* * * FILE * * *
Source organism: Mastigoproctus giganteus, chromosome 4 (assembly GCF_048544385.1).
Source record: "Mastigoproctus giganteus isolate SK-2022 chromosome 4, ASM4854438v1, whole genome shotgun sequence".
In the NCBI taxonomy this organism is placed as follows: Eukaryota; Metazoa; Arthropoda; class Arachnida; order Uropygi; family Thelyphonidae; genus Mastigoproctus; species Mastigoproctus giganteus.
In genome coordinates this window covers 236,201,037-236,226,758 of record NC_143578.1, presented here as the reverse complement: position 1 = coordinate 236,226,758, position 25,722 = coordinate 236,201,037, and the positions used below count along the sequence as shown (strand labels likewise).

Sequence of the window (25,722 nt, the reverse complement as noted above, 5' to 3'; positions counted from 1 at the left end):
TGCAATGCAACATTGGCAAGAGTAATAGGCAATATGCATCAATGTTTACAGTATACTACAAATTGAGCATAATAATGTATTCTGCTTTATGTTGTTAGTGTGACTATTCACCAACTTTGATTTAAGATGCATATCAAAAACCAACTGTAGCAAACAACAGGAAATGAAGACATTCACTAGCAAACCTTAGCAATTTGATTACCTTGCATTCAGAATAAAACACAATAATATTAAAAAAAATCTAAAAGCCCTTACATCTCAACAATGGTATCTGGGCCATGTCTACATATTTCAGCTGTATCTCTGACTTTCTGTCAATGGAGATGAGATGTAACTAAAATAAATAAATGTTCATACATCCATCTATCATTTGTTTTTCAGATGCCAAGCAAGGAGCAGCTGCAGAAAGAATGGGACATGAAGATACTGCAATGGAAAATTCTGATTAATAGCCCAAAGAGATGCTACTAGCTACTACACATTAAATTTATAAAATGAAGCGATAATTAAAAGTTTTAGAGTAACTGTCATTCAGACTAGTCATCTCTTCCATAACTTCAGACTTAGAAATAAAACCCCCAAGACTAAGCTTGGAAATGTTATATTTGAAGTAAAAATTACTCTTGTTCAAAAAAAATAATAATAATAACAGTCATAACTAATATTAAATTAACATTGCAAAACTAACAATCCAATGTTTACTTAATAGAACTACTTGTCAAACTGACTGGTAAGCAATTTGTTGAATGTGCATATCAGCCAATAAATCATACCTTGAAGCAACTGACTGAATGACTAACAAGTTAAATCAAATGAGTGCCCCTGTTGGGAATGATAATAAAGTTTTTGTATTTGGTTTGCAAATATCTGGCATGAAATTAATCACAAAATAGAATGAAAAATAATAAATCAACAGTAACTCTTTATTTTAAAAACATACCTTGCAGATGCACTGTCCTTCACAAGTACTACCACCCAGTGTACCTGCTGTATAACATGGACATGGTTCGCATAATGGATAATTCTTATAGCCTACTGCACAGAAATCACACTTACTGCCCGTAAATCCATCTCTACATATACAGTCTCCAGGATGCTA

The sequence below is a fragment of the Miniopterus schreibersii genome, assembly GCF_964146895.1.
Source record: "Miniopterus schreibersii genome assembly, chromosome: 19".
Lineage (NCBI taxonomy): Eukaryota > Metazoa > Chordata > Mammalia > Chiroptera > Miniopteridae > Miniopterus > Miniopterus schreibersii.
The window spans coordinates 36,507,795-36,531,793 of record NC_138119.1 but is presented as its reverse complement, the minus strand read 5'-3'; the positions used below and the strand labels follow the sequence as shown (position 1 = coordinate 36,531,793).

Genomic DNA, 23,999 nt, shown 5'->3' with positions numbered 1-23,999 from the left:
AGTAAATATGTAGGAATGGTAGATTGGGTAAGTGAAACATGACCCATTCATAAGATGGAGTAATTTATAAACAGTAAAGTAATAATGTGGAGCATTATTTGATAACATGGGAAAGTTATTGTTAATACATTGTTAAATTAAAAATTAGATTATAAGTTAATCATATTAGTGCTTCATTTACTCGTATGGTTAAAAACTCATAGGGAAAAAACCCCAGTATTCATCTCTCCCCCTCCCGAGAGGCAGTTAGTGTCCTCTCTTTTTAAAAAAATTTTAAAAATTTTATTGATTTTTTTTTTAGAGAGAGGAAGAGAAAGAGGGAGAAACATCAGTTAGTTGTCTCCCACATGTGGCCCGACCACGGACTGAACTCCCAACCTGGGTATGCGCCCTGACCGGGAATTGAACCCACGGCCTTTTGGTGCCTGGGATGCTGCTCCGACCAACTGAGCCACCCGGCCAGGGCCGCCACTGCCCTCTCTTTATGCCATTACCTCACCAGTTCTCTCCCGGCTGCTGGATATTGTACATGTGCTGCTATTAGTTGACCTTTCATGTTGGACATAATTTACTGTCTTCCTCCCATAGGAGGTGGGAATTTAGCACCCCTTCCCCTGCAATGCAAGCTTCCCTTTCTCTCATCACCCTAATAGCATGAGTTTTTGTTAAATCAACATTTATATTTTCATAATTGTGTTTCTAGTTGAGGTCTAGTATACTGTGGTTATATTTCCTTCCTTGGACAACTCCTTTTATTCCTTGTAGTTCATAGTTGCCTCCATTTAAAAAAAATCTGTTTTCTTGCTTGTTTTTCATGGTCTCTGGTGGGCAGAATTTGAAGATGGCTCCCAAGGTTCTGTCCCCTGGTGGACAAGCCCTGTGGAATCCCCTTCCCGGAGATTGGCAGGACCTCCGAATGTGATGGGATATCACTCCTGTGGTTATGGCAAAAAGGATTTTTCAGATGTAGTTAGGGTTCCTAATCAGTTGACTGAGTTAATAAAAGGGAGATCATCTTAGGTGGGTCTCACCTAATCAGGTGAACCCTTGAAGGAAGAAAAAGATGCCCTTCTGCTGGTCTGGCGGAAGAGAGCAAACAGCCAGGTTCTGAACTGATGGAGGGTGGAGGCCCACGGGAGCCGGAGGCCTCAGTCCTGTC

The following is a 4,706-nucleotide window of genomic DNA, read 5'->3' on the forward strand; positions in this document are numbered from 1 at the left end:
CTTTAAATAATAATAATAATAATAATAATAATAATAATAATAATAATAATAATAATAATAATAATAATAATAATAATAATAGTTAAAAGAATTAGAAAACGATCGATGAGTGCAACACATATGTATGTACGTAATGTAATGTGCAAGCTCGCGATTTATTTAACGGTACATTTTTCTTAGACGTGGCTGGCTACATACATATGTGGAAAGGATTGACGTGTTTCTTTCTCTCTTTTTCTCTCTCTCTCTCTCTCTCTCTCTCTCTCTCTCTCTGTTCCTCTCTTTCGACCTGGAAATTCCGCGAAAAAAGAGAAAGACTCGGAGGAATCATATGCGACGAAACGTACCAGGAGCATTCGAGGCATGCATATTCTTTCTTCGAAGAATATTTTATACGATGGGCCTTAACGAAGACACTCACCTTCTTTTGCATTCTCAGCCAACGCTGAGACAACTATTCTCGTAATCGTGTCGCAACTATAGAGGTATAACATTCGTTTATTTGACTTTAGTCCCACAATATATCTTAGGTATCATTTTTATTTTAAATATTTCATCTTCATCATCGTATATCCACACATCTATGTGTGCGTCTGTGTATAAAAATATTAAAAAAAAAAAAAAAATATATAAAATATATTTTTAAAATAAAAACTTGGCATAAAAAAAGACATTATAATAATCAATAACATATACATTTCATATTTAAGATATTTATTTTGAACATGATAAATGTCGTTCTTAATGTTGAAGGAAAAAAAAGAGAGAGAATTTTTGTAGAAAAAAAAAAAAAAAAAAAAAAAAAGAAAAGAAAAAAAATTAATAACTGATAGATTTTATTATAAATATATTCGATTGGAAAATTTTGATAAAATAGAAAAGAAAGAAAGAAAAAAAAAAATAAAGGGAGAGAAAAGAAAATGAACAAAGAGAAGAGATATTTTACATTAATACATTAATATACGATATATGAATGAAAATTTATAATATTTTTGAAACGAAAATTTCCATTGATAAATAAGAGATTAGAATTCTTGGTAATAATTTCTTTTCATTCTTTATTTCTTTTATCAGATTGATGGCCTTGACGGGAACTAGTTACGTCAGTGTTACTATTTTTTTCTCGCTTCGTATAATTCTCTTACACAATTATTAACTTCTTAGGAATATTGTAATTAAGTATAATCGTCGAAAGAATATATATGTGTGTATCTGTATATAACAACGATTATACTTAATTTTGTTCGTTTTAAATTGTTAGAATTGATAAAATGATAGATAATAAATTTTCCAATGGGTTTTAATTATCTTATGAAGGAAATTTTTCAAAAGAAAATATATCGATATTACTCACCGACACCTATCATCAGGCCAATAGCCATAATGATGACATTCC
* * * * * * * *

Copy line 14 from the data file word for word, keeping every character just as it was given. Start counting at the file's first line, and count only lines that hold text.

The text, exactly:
CTTTAAATAATAATAATAATAATAATAATAATAATAATAATAATAATAATAATAATAATAATAATAATAATAATAATAATAGTTAAAAGAATTAGAAAACGATCGATGAGTGCAACACATATGTATGTACGTAATGTAATGTGCAAGCTCGCGATTTATTTAACGGTACATTTTTCTTAGACGTGGCTGGCTACATACATATGTGGAAAGGATTGACGTGTTTCTTTCTCTCTTTTTCTCTCTCTCTCTCTCTCTCTCTCTCTCTCTCTCTCTGTTCCTCTCTTTCGACCTGGAAATTCCGCGAAAAAAGAGAAAGACTCGGAGGAATCATATGCGACGAAACGTACCAGGAGCATTCGAGGCATGCATATTCTTTCTTCGAAGAATATTTTATACGATGGGCCTTAACGAAGACACTCACCTTCTTTTGCATTCTCAGCCAACGCTGAGACAACTATTCTCGTAATCGTGTCGCAACTATAGAGGTATAACATTCGTTTATTTGACTTTAGTCCCACAATATATCTTAGGTATCATTTTTATTTTAAATATTTCATCTTCATCATCGTATATCCACACATCTATGTGTGCGTCTGTGTATAAAAATATTAAAAAAAAAAAAAAAATATATAAAATATATTTTTAAAATAAAAACTTGGCATAAAAAAAGACATTATAATAATCAATAACATATACATTTCATATTTAAGATATTTATTTTGAACATGATAAATGTCGTTCTTAATGTTGAAGGAAAAAAAAGAGAGAGAATTTTTGTAGAAAAAAAAAAAAAAAAAAAAAAAAAGAAAAGAAAAAAAATTAATAACTGATAGATTTTATTATAAATATATTCGATTGGAAAATTTTGATAAAATAGAAAAGAAAGAAAGAAAAAAAAAAATAAAGGGAGAGAAAAGAAAATGAACAAAGAGAAGAGATATTTTACATTAATACATTAATATACGATATATGAATGAAAATTTATAATATTTTTGAAACGAAAATTTCCATTGATAAATAAGAGATTAGAATTCTTGGTAATAATTTCTTTTCATTCTTTATTTCTTTTATCAGATTGATGGCCTTGACGGGAACTAGTTACGTCAGTGTTACTATTTTTTTCTCGCTTCGTATAATTCTCTTACACAATTATTAACTTCTTAGGAATATTGTAATTAAGTATAATCGTCGAAAGAATATATATGTGTGTATCTGTATATAACAACGATTATACTTAATTTTGTTCGTTTTAAATTGTTAGAATTGATAAAATGATAGATAATAAATTTTCCAATGGGTTTTAATTATCTTATGAAGGAAATTTTTCAAAAGAAAATATATCGATATTACTCACCGACACCTATCATCAGGCCAATAGCCATAATGATGACATTCC